Halloween Extravaganza: Jeff Strand: The Annual Halloween Candy Trade

Two candy guest posts in a row. Cause that’s pure gold to me. And it’s Jeff Strand. Who is, by the way, pure awesomeness. (Have you read his stuff? There is no one quite like THE Jeff Strand. No one.)

One of the most mind-boggling moments in my adult life was when I went to a friend’s house shortly after Halloween, and she offered me a piece of candy from her son’s trick-or-treating stash. I declined, because that candy was sacred! She assured me that he wouldn’t care. Candy was no big deal to him.

WTF was wrong with that kid? That certainly wasn’t MY experience at that age!

I’m pleased to report that I’ve reached a level of financial security where if I want a Snickers bar, I can make it happen. That was not always the case. As a child in Fairbanks, Alaska, Halloween was ALL about the candy. Okay, 90% about the candy. Costumes and decorations were fun. But the candy was an essential component of my love of the holiday.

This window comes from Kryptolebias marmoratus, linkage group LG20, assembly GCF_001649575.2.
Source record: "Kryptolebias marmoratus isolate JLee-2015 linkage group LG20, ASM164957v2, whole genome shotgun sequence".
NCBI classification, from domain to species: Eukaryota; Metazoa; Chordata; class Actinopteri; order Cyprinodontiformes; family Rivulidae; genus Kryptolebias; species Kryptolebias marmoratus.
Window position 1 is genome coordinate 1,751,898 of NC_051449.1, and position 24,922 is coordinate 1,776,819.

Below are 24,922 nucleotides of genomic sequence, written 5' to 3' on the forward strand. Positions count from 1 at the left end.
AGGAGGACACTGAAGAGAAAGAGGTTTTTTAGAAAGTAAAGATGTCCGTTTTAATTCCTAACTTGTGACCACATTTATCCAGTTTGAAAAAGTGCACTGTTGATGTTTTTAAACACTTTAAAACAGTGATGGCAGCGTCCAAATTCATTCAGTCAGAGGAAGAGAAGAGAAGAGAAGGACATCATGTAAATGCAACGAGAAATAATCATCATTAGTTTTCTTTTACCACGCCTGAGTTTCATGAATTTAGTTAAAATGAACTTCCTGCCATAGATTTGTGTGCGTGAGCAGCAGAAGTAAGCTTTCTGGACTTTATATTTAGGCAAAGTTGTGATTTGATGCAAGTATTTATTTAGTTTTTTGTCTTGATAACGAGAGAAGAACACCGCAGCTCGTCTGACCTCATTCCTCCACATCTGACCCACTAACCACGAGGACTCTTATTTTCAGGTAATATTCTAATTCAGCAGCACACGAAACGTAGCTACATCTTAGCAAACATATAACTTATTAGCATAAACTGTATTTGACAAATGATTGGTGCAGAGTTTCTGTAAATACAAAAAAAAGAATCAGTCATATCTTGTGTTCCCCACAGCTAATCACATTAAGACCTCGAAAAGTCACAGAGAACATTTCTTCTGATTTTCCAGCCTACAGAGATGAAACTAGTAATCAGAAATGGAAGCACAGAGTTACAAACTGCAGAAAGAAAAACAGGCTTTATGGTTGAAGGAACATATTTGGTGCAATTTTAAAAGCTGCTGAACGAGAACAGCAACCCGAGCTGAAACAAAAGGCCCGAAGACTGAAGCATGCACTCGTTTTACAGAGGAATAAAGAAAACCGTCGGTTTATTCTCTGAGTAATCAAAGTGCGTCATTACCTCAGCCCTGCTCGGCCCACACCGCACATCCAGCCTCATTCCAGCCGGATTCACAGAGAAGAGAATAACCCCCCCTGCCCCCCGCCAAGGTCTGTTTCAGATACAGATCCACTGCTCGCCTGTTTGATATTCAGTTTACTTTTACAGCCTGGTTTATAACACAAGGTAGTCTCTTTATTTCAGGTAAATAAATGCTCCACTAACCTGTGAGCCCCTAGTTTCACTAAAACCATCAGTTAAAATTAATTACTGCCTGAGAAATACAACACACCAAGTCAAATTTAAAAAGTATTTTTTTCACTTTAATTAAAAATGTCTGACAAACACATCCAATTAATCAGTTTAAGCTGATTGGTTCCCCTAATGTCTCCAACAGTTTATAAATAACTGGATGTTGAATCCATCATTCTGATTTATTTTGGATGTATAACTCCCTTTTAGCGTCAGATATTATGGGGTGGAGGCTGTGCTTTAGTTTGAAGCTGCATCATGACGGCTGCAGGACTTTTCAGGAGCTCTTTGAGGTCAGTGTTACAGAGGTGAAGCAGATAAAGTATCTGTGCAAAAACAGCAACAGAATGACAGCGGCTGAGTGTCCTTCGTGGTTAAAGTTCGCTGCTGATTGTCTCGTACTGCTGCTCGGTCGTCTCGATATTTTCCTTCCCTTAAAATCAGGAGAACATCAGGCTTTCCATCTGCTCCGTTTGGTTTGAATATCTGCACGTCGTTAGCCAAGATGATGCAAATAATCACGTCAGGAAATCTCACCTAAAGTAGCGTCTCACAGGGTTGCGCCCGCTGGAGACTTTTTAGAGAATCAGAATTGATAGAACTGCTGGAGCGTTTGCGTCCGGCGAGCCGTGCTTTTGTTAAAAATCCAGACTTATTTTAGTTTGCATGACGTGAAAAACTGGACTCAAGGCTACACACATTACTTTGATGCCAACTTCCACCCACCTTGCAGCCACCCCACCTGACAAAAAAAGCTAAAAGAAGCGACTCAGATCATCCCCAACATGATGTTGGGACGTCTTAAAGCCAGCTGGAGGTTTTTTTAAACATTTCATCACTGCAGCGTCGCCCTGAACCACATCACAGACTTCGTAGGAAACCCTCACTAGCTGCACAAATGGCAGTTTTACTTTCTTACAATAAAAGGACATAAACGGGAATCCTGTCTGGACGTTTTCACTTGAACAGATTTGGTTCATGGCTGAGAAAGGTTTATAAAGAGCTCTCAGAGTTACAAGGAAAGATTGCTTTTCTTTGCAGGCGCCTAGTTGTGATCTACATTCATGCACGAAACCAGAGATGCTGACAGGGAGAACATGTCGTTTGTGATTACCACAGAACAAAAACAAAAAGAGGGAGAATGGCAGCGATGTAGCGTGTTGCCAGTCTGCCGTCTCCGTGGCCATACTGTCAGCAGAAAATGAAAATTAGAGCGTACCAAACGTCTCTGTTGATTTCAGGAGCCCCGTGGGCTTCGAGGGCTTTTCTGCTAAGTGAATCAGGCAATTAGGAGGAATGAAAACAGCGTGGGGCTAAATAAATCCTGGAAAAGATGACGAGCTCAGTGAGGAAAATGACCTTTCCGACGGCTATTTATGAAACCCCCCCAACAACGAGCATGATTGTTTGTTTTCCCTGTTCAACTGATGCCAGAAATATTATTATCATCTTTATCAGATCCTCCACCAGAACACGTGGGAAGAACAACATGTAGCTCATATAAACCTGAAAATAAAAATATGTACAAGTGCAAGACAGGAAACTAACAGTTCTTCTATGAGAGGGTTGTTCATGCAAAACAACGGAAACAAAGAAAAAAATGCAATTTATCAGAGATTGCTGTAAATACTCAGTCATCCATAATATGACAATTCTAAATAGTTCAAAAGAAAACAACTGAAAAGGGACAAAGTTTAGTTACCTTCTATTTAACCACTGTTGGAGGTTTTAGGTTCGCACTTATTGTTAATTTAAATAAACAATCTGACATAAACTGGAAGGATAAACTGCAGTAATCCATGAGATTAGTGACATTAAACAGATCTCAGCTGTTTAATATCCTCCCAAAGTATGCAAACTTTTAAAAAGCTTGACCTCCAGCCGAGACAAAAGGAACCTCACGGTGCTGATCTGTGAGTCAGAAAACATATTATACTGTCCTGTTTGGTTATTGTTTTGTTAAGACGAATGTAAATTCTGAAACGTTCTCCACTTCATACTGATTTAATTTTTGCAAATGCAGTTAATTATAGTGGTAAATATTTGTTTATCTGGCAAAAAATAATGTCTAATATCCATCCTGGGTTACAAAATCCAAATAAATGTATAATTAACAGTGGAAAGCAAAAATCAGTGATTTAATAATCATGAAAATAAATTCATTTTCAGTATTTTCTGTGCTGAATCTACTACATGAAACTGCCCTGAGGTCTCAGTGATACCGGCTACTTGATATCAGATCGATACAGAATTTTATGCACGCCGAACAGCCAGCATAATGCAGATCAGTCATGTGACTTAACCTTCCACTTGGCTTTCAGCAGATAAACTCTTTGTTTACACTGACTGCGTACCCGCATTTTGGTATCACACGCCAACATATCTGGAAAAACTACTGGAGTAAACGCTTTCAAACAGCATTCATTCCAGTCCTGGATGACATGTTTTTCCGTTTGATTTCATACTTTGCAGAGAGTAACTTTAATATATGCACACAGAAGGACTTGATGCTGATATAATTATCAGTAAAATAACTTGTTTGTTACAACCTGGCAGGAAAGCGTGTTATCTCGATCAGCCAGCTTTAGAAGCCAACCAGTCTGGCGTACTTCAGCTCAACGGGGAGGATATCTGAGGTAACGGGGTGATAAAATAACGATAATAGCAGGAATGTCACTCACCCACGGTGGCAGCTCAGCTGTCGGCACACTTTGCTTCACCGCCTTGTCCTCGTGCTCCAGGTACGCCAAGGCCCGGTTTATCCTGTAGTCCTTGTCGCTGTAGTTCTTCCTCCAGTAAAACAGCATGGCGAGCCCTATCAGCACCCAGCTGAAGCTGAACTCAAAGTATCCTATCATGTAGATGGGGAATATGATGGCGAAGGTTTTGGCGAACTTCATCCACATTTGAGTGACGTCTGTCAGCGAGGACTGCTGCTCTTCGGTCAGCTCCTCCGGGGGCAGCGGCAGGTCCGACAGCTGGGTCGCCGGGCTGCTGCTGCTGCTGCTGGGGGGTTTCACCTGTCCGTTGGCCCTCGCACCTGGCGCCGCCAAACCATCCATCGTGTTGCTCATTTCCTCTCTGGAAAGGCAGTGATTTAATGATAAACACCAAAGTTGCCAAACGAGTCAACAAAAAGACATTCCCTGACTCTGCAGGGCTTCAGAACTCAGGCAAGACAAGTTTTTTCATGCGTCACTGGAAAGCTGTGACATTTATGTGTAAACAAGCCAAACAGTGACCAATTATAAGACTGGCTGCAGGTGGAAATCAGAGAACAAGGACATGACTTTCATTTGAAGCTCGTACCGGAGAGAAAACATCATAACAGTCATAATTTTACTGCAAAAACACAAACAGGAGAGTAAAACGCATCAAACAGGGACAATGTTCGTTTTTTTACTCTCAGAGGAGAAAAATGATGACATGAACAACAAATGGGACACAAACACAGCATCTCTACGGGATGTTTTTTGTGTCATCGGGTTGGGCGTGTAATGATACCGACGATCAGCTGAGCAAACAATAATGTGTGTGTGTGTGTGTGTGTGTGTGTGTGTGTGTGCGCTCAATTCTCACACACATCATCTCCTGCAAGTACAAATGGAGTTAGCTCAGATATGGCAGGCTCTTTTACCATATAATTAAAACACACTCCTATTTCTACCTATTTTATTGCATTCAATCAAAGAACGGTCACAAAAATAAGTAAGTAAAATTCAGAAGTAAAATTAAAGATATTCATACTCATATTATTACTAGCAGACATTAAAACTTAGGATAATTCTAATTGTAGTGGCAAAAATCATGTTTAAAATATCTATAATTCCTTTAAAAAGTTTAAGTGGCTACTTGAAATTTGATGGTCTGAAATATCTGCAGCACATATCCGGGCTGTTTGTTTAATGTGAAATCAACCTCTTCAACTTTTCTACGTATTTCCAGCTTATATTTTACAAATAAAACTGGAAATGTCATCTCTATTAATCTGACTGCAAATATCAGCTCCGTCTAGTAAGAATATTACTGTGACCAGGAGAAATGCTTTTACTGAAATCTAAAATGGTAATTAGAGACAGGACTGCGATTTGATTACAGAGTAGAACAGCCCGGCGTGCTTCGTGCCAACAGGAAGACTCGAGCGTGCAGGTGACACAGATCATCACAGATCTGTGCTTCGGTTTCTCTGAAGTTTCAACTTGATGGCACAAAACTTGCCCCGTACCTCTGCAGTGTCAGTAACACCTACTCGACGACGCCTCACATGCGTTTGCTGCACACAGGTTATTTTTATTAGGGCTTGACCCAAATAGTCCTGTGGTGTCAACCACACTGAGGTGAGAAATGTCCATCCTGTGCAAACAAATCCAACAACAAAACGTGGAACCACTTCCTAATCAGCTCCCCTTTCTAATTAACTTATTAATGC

Interior Alaska at the end of October is, of course, quite brisk, and costumes were limited to what could fit over a snowsuit. Inevitably, the master plan to gather enough candy to last us until Christmas would fall apart because one of my trick-or-treat partners would get too cold, and we couldn’t just leave them to die. Still, we always got a pretty significant stash, with a predetermined route that was carefully mapped out for maximum candy acquisition.

(The map was purely based on hitting the most houses using the most efficient route. There were too many variables to do more analysis than that. Do you want to hit houses early, before they’ve started rationing? Or do you want to hit them late, when they’re discovering that they bought way too much candy? No way to predict that.)

We’d get home, have an adult verify that there were no hypodermic needles protruding from the chocolate, and then the trading session began. We took this very seriously. I tended to favor “longer lasting” over “chewy,” so Sweet Tarts had more value to me than a Fun-Sized Milky Way. (“Fun-Sized” would be a five-pound block of chocolate, not these weenie little bites, but that’s a rant for a different day.)